Purdue Climate Change Research Center

2013 PCCRC Distinguished Lecture

April 29, 2013

Professor David Archer presents, "The Impact of Fossil Fuel Combustion on Earth’s Carbon and Methane Cycles."
Burton Morgan Center, Room 121
May 16, 2013
9:15AM

When fossil fuel CO2 is released to the atmosphere, it essentially accumulates in the relatively rapidly cycling atmosphere/ocean/land biosphere carbon cycle. The atmospheric concentration of CO2 spikes through a time period of CO2 emissions, then is expected to slowly decline over the centuries as CO2 invades the ocean. The "lifetime" of fossil fuel CO2 in the atmosphere is a complicated question because there are multiple processes operating, but in general the CO2 concentration will be higher than natural for hundreds of thousands of years.   Some components of the climate system, such as the ice sheets in Antarctica and Greenland, will respond most strongly to the "long tail" of the fossil fuel CO2, ultimately raising sea level by 10's of meters, something like 100 times more than the IPCC forecast for the year 2100. The interaction of the long tail with orbital forcing has the capacity to alter the trajectory of the glacial / interglacial cycles for hundreds of thousands of years into the future.

Methane released to the atmosphere is oxidized to CO2 on a time scale of about a decade. The concentration in the atmosphere is determined by a dynamic balance between its sources and sinks. The ongoing loss of methane keeps its concentration much lower than that of CO2, eliminating any cumulative effect to that of the oxidation product, CO2, but also lessening the “band saturation effect” for methane, making it a more powerful greenhouse gas than CO2 per molecule. Dr. Archer will discuss the usefulness of limiting methane vs. CO2 emissions, the possibility of a methane feedback to CO2-induced climate change, and the possible role of the permafrost and methane hydrate carbon pools in the carbon cycle of the distant future.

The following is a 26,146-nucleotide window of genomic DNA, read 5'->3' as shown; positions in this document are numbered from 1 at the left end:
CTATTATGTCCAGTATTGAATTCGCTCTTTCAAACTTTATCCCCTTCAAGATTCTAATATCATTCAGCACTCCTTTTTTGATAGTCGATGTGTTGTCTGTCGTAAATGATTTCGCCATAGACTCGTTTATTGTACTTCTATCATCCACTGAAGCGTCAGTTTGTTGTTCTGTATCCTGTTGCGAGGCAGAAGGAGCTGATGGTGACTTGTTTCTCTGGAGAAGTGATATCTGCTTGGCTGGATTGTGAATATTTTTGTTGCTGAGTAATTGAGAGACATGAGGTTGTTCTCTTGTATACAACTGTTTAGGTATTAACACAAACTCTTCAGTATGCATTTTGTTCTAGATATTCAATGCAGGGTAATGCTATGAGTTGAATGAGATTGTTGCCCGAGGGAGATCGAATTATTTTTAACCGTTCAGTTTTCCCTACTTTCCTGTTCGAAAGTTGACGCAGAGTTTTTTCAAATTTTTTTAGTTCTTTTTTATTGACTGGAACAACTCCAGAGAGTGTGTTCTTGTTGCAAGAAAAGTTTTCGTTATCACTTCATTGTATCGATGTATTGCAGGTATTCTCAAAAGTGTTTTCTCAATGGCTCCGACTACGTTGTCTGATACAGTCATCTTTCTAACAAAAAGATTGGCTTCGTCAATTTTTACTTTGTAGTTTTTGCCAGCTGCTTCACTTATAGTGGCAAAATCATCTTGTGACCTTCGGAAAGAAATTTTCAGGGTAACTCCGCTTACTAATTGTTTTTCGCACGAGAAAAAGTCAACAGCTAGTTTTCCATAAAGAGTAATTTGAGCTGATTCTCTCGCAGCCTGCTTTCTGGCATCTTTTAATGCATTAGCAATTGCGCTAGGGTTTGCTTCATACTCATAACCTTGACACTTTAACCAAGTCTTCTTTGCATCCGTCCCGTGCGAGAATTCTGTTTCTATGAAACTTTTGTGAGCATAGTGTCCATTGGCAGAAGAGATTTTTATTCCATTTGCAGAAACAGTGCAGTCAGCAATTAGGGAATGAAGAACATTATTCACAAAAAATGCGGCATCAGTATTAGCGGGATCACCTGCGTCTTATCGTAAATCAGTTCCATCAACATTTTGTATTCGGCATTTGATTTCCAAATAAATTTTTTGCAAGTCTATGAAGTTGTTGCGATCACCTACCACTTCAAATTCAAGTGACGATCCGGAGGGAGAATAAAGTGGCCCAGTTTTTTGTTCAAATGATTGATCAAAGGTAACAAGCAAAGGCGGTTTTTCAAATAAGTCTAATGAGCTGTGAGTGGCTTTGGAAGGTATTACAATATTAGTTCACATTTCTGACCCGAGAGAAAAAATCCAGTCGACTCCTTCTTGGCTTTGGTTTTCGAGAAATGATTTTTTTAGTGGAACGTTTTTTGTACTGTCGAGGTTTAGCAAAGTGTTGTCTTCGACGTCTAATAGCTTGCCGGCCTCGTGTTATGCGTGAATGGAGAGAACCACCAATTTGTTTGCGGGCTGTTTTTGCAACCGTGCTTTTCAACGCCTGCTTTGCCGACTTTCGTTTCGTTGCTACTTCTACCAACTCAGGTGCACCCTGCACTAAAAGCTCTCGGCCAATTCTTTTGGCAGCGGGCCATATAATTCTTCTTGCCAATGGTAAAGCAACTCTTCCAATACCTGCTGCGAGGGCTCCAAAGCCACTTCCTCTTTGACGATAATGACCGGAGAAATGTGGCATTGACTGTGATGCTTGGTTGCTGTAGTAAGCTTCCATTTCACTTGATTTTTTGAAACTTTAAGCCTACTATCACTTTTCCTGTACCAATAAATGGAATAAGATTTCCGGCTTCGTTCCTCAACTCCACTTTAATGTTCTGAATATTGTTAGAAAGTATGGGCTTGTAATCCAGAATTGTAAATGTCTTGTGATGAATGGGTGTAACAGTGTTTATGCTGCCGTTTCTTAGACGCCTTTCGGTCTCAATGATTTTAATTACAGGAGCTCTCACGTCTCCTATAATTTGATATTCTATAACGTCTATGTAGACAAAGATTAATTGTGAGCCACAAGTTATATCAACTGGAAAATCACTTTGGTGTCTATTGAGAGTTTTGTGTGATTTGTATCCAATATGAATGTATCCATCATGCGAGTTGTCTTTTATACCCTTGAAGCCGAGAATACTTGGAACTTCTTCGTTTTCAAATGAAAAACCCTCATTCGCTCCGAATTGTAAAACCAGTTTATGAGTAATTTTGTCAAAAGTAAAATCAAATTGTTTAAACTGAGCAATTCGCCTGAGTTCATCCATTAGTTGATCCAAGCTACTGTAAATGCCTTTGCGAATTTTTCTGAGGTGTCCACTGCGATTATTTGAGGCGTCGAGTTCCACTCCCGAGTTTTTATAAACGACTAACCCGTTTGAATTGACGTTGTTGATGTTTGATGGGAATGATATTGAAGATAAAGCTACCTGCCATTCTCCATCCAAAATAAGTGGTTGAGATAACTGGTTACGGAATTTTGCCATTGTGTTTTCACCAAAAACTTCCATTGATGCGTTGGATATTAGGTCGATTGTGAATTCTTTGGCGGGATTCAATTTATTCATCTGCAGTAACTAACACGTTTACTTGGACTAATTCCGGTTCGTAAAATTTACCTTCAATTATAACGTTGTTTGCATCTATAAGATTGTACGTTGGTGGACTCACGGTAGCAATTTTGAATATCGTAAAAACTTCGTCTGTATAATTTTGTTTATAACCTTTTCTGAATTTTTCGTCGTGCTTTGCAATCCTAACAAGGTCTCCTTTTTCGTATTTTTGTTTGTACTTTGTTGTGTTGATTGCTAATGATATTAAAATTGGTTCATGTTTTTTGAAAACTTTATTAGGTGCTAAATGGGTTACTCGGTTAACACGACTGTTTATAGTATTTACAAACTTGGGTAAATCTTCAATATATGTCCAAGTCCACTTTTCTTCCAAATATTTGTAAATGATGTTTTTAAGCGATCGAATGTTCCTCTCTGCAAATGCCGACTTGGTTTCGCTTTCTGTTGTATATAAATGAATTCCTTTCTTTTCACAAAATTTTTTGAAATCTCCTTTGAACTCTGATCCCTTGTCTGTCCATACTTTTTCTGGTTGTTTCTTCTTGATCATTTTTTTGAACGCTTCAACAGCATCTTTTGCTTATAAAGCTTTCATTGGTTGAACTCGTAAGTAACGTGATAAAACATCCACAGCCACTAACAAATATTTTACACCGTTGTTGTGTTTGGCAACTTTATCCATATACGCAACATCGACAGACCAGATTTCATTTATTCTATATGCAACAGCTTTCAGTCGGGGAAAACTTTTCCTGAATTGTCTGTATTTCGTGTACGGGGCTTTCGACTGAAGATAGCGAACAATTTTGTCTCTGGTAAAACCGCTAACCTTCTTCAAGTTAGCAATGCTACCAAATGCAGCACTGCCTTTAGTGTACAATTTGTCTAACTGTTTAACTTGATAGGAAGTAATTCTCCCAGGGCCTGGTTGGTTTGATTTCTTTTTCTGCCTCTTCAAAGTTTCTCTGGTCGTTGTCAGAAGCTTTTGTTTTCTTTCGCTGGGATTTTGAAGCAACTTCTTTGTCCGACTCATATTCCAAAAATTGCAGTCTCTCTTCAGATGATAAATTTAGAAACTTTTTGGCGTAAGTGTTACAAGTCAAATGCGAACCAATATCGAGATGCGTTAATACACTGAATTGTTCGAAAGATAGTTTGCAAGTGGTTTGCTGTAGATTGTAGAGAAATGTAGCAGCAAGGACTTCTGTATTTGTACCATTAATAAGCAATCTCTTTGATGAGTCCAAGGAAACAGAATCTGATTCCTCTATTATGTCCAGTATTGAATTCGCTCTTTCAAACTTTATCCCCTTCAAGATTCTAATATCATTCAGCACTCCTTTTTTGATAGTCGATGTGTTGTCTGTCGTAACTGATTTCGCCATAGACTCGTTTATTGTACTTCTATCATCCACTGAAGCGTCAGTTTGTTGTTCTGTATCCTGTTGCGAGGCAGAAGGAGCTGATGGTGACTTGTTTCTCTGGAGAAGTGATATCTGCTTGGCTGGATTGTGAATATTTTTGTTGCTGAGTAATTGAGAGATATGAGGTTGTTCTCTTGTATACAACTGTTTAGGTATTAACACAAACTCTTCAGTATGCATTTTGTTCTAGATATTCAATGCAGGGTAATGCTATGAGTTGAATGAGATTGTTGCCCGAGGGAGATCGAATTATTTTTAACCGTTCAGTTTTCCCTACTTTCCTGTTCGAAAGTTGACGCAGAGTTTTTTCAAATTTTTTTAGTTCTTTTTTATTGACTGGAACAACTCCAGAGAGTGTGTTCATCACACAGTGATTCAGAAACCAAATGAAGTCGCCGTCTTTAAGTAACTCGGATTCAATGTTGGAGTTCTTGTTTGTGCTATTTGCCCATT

ABOUT THE LECTURER:  David Archer is a professor in the Department of the Geophysical Sciences at the University of Chicago and a Fellow of the American Geophysical Union, publishing on Earth’s carbon cycle and its interaction with global climate. Dr. Archer has written a series of books on climate change, including Global Warming: Understanding the Forecast, a text for non-science major undergraduates now in its second edition; The Long Thaw: How Humans are Changing the Next 100,000 Years of Earth’s Climate; The Climate Crisis, a Summary of the IPCC Scientific Assessment; The Global Carbon Cycle, a primer in climate science; and The Warming Papers: The Scientific Foundation for the Climate Change Forecast. He teaches classes on global warming, environmental chemistry, and global biogeochemical cycles, and is a regular contributor to the climate science blog site realclimate.org.

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